Friday, January 19, 2018
Opinion

Rubio's ridiculous red-meat, red-state rhetoric

When your cable company keeps you on hold, you get angry. When you get angry, you start getting irrational. When you get irrationally angrier, you start foaming at the mouth like Newt Gingrich. When you start foaming at the mouth like Newt Gingrich, you turn into Sen. Marco Rubio uttering illiterate phooey in South Carolina in a craven attempt to goose your vice presidential aspirations.

If anyone needs a cold shower and an American history tutorial, it would certainly be Rubio, who traveled to South Carolina a few days ago to get his freshman beanie in a wad over the presidential campaign.

Roy Scheider didn't throw out as much red meat chum in Jaws as Rubio did before a gathering of Republicans. The junior senator's remarks may have fired up the Republican base, even though he was more historically inaccurate than South Carolinians who claim the Civil War was a kerfuffle over tariffs. Slavery? What slavery? Who said anything about slavery?

Rubio was in high dudgeon over President Barack Obama. That went over well with this crowd, which already regards the president of the United States as a Trotskyite agent of Satan who was born in deepest Africa to Angela Davis and Nikita Khrushchev.

We've got trouble right here in River City, Rubio moaned. Trouble, trouble, trouble. For as long as Obama resides in the White House, the senator decried, "We have not seen such a divisive figure in modern American history as we have over the last 3 1/2 years."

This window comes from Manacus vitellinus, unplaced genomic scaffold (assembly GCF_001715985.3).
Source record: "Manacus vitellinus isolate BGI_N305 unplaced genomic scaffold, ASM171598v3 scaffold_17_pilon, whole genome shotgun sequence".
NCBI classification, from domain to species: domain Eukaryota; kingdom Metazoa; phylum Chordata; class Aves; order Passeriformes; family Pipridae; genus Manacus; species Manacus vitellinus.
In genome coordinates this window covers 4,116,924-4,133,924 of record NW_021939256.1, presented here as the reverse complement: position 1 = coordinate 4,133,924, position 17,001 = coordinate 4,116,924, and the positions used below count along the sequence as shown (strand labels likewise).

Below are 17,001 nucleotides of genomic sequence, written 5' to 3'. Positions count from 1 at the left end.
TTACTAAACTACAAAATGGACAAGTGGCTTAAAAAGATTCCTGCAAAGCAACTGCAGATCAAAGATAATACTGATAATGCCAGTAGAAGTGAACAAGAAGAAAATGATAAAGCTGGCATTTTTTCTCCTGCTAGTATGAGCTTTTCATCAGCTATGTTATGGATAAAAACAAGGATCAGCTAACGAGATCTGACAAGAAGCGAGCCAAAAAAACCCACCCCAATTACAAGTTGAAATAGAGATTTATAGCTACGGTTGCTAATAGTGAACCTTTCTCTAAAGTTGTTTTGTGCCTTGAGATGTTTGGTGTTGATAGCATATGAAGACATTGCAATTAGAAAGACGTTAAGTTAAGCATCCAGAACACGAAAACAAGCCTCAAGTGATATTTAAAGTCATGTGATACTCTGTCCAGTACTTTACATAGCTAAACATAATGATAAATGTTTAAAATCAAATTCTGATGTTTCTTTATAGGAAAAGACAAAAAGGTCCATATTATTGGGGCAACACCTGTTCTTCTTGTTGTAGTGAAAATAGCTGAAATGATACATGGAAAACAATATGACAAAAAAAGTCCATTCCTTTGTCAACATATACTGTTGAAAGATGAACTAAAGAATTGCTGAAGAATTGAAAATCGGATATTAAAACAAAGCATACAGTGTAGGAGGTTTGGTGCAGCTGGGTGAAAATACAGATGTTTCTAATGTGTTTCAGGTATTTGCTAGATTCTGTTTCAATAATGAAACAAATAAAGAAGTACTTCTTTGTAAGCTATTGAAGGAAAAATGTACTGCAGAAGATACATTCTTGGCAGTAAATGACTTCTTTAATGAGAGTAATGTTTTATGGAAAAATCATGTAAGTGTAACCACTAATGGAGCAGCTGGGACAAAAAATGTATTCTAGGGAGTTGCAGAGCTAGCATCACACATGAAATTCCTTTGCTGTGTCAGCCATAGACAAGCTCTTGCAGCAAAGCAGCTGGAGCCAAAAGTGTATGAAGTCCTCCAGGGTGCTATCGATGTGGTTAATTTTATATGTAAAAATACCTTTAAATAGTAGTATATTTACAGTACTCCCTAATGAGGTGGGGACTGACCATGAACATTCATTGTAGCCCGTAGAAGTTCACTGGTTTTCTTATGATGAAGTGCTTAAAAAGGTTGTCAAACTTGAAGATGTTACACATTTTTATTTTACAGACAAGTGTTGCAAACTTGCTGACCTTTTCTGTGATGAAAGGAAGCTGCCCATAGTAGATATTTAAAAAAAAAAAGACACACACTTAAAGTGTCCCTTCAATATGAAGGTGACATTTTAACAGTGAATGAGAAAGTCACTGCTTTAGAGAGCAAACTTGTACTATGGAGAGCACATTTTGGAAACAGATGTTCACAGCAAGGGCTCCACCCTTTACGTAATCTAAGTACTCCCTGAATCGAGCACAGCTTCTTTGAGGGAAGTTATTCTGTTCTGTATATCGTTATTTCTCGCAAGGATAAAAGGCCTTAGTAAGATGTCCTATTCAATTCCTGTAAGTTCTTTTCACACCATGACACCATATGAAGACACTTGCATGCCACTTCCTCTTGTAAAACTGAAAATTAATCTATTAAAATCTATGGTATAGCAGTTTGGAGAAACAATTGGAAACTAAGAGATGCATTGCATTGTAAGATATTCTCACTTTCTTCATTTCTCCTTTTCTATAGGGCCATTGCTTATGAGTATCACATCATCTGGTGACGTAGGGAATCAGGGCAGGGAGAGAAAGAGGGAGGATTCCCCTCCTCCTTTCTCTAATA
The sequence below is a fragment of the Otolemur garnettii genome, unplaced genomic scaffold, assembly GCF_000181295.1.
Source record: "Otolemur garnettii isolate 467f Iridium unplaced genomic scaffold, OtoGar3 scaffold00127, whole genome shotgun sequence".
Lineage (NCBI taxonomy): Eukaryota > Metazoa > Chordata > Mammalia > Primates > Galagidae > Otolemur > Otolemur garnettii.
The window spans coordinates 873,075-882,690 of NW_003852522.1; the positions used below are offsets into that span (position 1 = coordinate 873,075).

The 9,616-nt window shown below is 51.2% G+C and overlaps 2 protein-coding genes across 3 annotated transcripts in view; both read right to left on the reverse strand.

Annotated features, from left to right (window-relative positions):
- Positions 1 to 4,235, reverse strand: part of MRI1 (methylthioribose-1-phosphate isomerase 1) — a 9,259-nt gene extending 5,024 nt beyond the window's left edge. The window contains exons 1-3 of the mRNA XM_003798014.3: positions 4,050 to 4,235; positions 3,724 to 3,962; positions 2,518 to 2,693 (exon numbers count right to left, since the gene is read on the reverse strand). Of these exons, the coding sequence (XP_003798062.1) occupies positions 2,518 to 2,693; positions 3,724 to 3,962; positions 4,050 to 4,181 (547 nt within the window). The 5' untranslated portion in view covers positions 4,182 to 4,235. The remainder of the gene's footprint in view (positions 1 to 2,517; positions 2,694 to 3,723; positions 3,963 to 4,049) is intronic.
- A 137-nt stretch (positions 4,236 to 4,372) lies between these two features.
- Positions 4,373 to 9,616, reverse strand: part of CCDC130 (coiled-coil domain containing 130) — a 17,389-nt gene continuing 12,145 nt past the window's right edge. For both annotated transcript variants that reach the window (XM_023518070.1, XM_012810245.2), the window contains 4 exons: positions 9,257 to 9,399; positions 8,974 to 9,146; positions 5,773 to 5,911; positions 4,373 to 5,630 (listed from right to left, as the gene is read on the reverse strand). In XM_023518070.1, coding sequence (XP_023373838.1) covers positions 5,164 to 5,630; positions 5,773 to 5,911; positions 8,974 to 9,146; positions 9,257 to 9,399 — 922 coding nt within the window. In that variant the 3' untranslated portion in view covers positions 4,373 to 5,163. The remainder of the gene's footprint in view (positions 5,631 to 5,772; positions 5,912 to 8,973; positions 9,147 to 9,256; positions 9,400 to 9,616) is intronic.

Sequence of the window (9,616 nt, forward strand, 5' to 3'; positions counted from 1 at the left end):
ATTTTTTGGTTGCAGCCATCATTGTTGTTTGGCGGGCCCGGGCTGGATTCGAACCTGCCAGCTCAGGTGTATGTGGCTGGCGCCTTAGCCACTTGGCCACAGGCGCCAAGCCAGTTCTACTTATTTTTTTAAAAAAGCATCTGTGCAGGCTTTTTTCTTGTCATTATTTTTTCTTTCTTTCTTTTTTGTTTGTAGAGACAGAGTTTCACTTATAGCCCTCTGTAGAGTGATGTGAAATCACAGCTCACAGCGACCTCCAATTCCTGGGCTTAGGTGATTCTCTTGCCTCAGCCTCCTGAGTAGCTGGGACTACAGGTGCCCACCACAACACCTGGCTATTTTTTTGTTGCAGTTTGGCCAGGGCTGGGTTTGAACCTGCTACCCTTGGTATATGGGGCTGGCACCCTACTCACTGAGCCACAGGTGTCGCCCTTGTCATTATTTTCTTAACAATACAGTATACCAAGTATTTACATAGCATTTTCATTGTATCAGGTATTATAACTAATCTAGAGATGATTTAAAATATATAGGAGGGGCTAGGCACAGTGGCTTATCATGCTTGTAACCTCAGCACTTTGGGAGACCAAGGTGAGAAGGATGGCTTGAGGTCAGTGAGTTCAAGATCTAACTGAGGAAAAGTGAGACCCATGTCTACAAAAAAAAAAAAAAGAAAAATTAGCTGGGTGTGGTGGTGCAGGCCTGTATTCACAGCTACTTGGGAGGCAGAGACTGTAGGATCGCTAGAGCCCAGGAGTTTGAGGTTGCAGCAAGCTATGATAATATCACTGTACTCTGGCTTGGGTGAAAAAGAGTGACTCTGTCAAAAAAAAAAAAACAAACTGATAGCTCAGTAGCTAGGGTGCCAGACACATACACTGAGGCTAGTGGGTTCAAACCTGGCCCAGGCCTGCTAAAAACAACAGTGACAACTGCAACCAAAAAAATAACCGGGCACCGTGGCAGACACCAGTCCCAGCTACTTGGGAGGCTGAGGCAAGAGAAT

It's a bit disheartening to see a senator know so little about the history of the country he was elected to serve.

Of course, Rubio is largely a product of the Florida public education system, where teaching history is at best an afterthought. And who was going to notice that the senator was demonstrating all the civics literacy of Rick Perry meets Sarah Palin?

Barack Obama, the most divisive figure in modern American history? Really? While there is no argument all presidents court controversy, Obama hardly qualifies as the most discordant individual in the nation's history. That would be Lindsay Lohan agreeing to appear on Glee. Just kidding, sort of.

Memo to Rubio: There are these things called books. They used to be all the rage. If the senator had ever bothered to thumb through a few history tomes, he might have discovered that Obama is a summer of love compared to some other figures who have traipsed through the nation's life.

Richard Nixon was an immensely divisive figure whose moral failings during the Watergate scandal and eventual resignation from office took the country on an emotional group therapy session.